Friday, August 9, 2019
The Many Colours of Indian Indigenous People
Dr. Shiny Varghese
Indigenous people are those who inherit and practice unique cultures. With 370 million such people living across 90 countries, they represent more than 5000 different cultures, and speak over 7000 languages in the world. Though they form less than 5 percent of the population, they account for 15 percent of the poorest in the world. What is noteworthy is that people have retained their social, cultural, economic and political characteristics which are distinct from the societies of which they are a part of. The closeness to environment, adherence to their own culture, customs and traditional beliefs make the life of indigenous people a distinguished one. Although they remain one of the most vulnerable and marginalized groups in India, the problems of these people remain more or less the same, across the world. The protection of their rights, the land they live in, limited or no access to essential resources and their identity are some of the major issues that needs to be addressed.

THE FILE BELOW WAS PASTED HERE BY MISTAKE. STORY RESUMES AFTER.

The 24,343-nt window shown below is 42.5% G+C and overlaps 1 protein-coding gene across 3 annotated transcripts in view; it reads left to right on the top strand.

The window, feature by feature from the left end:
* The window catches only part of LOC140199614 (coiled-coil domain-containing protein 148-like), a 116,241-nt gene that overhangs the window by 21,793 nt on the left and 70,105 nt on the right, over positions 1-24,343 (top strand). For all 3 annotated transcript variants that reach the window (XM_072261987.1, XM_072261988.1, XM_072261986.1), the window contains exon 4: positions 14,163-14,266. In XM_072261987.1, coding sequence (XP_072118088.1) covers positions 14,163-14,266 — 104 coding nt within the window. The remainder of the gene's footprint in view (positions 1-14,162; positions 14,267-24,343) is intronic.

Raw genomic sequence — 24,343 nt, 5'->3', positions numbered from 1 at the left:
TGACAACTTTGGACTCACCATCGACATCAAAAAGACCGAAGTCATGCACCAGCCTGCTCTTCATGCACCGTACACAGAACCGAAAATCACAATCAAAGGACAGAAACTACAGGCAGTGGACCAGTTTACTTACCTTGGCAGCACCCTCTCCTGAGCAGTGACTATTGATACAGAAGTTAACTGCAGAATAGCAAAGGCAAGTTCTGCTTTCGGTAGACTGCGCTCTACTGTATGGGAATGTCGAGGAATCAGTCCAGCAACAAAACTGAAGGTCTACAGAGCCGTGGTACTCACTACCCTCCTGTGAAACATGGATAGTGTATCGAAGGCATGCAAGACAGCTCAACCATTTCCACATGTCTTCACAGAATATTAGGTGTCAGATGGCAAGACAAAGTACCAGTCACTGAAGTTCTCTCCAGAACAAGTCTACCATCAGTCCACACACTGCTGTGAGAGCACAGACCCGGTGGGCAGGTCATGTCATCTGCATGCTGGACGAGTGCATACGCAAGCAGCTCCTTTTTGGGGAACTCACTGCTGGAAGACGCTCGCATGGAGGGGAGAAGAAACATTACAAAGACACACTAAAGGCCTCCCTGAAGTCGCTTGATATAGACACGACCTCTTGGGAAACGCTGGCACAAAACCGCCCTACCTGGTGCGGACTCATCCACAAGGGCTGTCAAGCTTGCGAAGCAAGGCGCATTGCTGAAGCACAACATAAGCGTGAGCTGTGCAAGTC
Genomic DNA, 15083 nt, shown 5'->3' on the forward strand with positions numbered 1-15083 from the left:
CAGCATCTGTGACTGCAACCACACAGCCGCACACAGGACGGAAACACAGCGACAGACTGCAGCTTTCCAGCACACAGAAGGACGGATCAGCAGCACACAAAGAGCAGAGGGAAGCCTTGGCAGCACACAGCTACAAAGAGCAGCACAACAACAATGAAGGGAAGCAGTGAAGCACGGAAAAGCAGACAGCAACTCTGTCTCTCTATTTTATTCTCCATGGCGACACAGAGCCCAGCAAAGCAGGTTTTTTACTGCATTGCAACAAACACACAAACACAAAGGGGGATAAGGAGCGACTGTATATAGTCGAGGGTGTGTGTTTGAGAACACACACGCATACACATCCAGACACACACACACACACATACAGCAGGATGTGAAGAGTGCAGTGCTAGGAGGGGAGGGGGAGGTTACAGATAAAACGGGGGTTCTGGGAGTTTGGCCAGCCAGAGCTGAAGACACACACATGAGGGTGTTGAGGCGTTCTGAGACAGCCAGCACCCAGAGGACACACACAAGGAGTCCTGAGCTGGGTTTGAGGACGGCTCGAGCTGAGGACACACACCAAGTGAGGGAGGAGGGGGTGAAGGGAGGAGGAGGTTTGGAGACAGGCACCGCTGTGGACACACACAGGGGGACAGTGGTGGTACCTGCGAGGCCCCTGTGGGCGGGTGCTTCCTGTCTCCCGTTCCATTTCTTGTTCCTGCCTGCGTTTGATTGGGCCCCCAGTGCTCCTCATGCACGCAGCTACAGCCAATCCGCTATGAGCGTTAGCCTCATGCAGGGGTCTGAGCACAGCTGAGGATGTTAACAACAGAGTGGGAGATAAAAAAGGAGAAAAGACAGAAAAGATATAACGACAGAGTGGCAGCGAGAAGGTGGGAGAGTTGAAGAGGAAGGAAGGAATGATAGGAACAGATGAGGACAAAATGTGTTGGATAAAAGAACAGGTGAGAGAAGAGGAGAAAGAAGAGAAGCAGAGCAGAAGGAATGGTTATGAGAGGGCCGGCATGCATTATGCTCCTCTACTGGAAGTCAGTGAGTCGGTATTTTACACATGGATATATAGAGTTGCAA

In India, there are 705 ethnic groups or indigenous people who are notified as Scheduled Tribes (ST’s) spread across the States and Union Territories of India. As per census 2011, their population is 104.3 million and they comprise around 9% of the total population of India with most of them residing in rural areas. Women amount to almost half of the tribal population. The sex ratio is also favourable as compared to other social groups with 990 females for every 1000 males. There are various views surrounding the status of these women in India. Some say that the status of the women in tribal societies seems to be better than as they are characterised by egalitarian principles while others are of the opinion that it is more or less similar to the women in the general society. One of the most important determinants has been whether the women live in a matriarchal or patriarchal society. The Garo and the Khasi tribes assign the women a higher position due to the matrilineal descent and inheritance of property through female line. Even in a patriarchal society, the husband doesn’t always play a dominant role. For instance the Gond woman enjoys equal status and freedom as men in the social life, whereas on the other hand, even though the Tharu have patrilocal system of residence, wives who are known to have the knowledge of sorcery and witchcraft are dominant in the relationships. In the domestic spheres, Juang women take part in the decision-making process; however she is not consulted during important decisions.